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Shelley SmithESPN Reporter
- Shelley Smith joined ESPN in January 1997 after working part-time as a reporter for the network since 1993. She has covered Super Bowls, the NBA Finals, the BCS championship game, the Stanley Cup playoffs, golf and tennis championships and more.
COSTA MESA, Calif. — To see Joey Bosa move — like, say, between the field and the (healthy) snack cart after practice — you’d think he was more like a sloth. Slow, deliberate, slower. You’d never guess he was one of the best and fastest edge rushers in the NFL.
But put Bosa on the football field, specifically in this new defense the Los Angeles Chargers are running, and the 6-foot-5, 280-pound Bosa has cat-like reflexes, brutal off the ball and even more brutal when he makes contact, which is often — even without pads.
That’s not to say that Bosa is completely comfortable standing on the edge, rather than down with a hand in the dirt. He does both, depending on whether new coach Brandon Staley has the Chargers in a 3-4 defense or a 4-3. It’s all designed to keep the opposing offense guessing and is completely unpredictable, which is how Staley likes it.
And the thought of Bosa being utilized in many different ways is a scary thought to opposing defenses.
“There’s a lot going on,” Bosa said. “A lot of moving pieces. Usually I’m coming in here and I’m solely focused on how I’m rushing each day, which is another dynamic. I get to judge myself on another level, and it’s fun. But yeah, it’s going to take some time.”
But football smarts are not an issue for Bosa.
“I’m going to make a few mistakes here and there, but by the time camp is over, I’m sure it will be second nature,” he said.
On one sequence, Bosa took on rookie offensive tackle Rashawn Slater, who has been praised by just about everyone in camp. Slater was a first-round draft pick for a reason, a player who got the best of defending rookie defensive player of the year Chase Young (then at Ohio State) during his junior year at Northwestern — setting up a great Week 1 matchup between Slater and Young when the Chargers head to Washington.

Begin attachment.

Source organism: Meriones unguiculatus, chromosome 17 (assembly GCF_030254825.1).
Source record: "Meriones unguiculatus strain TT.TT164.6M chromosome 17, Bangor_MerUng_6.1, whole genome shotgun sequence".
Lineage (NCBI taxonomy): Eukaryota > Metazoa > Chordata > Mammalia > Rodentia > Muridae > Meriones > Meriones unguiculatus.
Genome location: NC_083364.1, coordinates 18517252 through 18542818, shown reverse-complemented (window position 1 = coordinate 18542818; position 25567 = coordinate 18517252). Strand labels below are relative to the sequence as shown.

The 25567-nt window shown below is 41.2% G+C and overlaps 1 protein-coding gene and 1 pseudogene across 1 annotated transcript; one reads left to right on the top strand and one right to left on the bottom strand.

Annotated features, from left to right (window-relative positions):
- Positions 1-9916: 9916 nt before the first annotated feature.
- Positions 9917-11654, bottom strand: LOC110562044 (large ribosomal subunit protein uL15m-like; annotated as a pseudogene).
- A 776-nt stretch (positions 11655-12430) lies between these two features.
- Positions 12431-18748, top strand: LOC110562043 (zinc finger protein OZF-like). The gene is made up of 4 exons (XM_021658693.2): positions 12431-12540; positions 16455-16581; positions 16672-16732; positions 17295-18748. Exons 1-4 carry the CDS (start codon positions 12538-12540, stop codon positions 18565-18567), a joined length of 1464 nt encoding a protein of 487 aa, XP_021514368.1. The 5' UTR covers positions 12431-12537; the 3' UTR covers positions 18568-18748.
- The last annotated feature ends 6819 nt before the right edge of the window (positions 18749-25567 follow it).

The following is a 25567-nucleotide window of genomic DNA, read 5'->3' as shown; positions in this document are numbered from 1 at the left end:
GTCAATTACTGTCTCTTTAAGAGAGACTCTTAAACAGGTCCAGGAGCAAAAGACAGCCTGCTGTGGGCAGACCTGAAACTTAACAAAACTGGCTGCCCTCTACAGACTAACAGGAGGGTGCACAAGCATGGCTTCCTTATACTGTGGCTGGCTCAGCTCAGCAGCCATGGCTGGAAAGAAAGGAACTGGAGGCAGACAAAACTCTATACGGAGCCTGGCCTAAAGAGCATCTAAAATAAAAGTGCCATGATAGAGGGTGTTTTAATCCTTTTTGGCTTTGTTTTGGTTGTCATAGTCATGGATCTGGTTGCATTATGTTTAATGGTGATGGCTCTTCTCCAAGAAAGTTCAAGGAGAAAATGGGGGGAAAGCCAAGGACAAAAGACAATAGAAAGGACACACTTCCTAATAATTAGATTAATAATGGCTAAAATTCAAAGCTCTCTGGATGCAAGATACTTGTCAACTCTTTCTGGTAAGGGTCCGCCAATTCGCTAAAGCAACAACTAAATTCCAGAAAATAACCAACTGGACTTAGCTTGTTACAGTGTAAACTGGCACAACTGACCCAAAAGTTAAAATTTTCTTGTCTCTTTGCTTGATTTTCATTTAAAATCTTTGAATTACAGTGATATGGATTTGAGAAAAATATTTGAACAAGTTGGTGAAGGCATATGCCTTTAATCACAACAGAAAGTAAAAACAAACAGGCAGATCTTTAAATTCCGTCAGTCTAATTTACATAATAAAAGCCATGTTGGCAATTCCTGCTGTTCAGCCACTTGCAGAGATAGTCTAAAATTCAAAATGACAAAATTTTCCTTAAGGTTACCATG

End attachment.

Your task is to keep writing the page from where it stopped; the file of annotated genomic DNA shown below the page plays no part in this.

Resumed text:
But back to Bosa and his gait … the quick, game-time one. He faced Slater, who slowed him initially and held up until the whistle blew to end the rep. But if the whistle had blown just a little bit later, who knows if the rook would have held up.
“I turn into a different guy when I get mad,” Bosa has said many times.
Bosa isn’t the only player who loves the new scheme.
“It’s refreshing,” said defensive lineman Justin Jones. “It allows a team the inability to adjust to what we’re going. It keeps them on their toes, which means offensive linemen are on their toes. They’re not going to know who’s blitzing — who’s coming and who’s not coming.
“It’s going to be hard to figure us out (for the opponents). What we’re doing, what we’re bringing. We’re never a standstill defense and that’s going to make us really hard to beat.”
That suits Bosa just fine, even if it means learning a new scheme and a new stance. But Bosa admits they’re not easy to learn, which he’s fine with.
“A good defense shouldn’t be easy to learn in two days,” Bosa said. “So it’s a fun challenge. Obviously seeing it live is a lot different than sitting at home reviewing on my book.
“It’s not as much the athletic part of it. It’s just seeing the field, understanding the formation, seeing shifts. There’s a lot of moving pieces. I think it’s a dynamic defense.”
It’s a defense who involves fast and relentless hitting, which is how Bosa has played his entire career. Even last season, when he was battling a bunch of injuries, Bosa still recorded 7.5 sacks and 39 tackles.
“Joey Bosa, he’d be good doing anything,” Staley said. “We’re trying to get him into a new comfort zone — there are some things we’re asking him to do that he hasn’t done before. I think that more than anything, what he does best he’ll be able to do at a high level. Some of the other things that are brand new for him will help not only himself but his teammates and we’ve tried to map that out for him. He’s been great.”
“You need premium players to play the type of defense we hope to play.”
Perhaps the safest way to slow Bosa down is to bring a dog around, which perhaps is why Bosa doesn’t have one (“I can barely take care of myself,” he has said).
But he loves them. He slowly crawled up on the field to hug the Chargers’ rescue mascot “Bolty” saying, “Come play with me,” and hugged him tight.
So the best way to stop Bosa? Dog hugs and a sports drink from the snack cart.